Netting backed pendant

I seem to have lots of times that I misplace the label on things. This is one of them. I can't remember what stone this is, but it is gorgeous. My muse and I decided that this needed to be mounted in a way as to cover as little of the stone as possible.

First and second row
First I took some 18g sterling silver, and then I bent it around the stone. This took a little bit of tweaking, as my DS 18g isn't as soft as I think it should be. Once I had it lined up properly, I hammered the wire to elongate the bottom to create a frame that you would be able to see a little once the pendant was done.

I wish I had used 26g or 28g for the netting, but all I had was 30g. Let me tell you, the smaller the wire is, the harder it is to stop from kinking and breaking during the netting process. This was a lesson in frustration for me, but eventually I got it all lined up properly.

The netted frame
As I was making the first set of loops, I found that I had to hold down the previous loop to set them in the right spot. I also had to slide all of them around a little once I got to the top on the other side, to make sure that the spacing was even and that the next set of loops was going to look right. I then did a modified figure 8 to secure the bail wires together and solidify the netted weave. This of course meant I had to over under a little to get back to the starting point and start the next row of netting, but other than the sewing action (I prefer to weave on open wires) that I find such a pain.. the next few rows of netting were fairly easy.
time to secure the 22g
I then figured that the easiest wire I had to secure the stone onto the back, was the 22g fine silver I have. Originally I planned on bringing the netting up the stone a little and holding it in that way, but that didn't work out.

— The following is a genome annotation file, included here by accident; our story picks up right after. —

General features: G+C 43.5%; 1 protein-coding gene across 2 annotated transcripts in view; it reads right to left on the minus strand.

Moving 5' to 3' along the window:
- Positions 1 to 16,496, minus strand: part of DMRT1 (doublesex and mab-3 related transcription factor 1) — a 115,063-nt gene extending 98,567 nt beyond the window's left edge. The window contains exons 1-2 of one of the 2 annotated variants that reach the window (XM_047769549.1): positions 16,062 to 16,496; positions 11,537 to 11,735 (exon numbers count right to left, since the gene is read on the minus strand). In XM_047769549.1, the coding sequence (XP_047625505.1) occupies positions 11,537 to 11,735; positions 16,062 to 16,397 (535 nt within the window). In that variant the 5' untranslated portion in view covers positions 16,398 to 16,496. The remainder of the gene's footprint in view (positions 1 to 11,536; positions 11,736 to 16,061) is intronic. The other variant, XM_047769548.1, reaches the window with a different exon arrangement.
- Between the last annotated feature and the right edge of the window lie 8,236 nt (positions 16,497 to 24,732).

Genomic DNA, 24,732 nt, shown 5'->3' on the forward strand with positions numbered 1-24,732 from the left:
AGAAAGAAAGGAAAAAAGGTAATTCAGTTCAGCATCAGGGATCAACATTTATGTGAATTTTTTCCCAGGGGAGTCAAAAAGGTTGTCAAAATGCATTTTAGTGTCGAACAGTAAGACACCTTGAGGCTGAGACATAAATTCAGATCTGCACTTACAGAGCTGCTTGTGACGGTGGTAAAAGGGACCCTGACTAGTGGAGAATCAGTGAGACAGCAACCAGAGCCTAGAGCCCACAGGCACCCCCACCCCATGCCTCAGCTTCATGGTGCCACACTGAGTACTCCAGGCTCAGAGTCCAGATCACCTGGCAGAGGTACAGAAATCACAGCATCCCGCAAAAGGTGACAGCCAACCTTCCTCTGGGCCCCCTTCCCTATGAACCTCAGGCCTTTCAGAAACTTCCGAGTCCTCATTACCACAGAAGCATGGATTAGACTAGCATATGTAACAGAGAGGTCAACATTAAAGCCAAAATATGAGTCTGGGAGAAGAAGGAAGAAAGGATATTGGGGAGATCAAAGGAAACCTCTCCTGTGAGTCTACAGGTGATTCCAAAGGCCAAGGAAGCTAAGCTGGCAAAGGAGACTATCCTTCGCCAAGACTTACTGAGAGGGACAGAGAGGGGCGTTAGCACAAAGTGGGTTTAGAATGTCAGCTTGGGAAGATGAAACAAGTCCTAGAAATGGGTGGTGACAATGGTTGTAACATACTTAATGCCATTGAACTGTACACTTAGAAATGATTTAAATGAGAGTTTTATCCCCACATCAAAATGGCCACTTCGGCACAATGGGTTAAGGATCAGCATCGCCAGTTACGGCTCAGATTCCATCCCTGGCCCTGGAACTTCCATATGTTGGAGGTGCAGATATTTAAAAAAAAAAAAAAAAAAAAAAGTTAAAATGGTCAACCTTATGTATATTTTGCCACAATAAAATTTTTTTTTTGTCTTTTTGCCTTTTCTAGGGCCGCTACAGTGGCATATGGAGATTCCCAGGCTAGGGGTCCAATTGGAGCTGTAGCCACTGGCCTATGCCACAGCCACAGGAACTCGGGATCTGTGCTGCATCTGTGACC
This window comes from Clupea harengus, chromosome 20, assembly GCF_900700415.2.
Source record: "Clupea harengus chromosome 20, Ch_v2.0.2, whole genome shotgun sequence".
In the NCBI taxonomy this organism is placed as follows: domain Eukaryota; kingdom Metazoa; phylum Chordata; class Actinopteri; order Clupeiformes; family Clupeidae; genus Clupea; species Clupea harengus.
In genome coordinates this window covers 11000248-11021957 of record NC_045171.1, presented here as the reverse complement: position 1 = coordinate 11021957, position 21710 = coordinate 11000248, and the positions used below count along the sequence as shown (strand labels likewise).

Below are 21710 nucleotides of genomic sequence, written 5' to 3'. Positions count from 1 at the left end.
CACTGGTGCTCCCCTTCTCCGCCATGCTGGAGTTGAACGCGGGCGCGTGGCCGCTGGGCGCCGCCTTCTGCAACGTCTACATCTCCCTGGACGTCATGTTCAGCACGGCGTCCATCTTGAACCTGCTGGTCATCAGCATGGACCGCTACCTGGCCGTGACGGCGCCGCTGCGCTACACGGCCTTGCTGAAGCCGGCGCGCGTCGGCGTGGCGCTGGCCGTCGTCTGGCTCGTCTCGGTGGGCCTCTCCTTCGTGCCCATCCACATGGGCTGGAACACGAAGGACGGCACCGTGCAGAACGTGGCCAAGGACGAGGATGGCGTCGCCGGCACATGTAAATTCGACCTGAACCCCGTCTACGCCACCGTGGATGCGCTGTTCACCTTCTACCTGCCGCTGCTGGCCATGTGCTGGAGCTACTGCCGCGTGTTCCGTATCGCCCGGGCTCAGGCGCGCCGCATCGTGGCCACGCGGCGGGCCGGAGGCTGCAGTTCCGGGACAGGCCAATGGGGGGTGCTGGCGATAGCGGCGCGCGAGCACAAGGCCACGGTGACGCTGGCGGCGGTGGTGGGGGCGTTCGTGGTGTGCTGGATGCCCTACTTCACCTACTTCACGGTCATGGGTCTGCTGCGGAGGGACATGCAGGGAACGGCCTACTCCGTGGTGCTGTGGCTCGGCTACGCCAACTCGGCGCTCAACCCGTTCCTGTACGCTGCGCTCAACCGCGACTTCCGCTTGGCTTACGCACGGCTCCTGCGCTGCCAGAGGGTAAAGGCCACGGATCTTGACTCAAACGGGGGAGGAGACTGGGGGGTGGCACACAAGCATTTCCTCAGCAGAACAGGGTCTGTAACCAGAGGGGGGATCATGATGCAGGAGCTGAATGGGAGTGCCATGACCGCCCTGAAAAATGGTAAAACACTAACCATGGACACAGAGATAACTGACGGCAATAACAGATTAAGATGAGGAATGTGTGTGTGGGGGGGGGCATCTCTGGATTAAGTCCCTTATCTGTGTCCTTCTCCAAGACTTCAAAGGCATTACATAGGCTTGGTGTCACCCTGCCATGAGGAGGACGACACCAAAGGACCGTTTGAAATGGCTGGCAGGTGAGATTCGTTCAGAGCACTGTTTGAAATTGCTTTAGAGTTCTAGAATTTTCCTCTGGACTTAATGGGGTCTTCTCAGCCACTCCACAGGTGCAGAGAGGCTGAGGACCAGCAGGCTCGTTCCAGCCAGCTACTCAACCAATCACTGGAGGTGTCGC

I secured the 22g on the frame (I always use at least 3 times around to secure) and then pulled it back and forth a couple of times, making sure that it was tight to the stone before going back around the frame to bring it back the other direction. This nice thing about fine silver is that it's sooooo soft! It is incredibly easy to form to something.

Once I was far enough down on the top to hold the stone in, I secured the fine silver to the other side, and trimmed it. Then I did the same on the bottom.
all done!
I pushed all of the wire down onto the stone with my fingers, and then decided that it needed to be just a touch fancier, so I gave them all a little bit of a twist with my chain nosed pliers. The bail I made by hammering it a little bit and then curling it around my stepped mandrel.

I am in love with this synthetic rubber cording I found at I used argentium silver center crimp ends and a sterling silver clasp on the smokey quartz coloured cord.

Thanks for reading!